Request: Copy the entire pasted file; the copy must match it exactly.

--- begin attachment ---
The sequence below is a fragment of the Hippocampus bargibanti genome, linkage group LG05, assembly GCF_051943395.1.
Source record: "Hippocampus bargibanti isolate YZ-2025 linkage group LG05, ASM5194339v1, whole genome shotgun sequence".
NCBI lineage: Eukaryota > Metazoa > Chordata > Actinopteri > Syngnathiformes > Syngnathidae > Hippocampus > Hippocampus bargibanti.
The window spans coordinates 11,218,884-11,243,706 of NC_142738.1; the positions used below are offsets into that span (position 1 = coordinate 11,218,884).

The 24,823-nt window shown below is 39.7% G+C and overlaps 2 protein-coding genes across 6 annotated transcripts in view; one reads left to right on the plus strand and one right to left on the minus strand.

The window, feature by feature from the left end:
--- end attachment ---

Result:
The sequence below is a fragment of the Hippocampus bargibanti genome, linkage group LG05, assembly GCF_051943395.1.
Source record: "Hippocampus bargibanti isolate YZ-2025 linkage group LG05, ASM5194339v1, whole genome shotgun sequence".
NCBI lineage: Eukaryota > Metazoa > Chordata > Actinopteri > Syngnathiformes > Syngnathidae > Hippocampus > Hippocampus bargibanti.
The window spans coordinates 11,218,884-11,243,706 of NC_142738.1; the positions used below are offsets into that span (position 1 = coordinate 11,218,884).

The 24,823-nt window shown below is 39.7% G+C and overlaps 2 protein-coding genes across 6 annotated transcripts in view; one reads left to right on the plus strand and one right to left on the minus strand.

The window, feature by feature from the left end: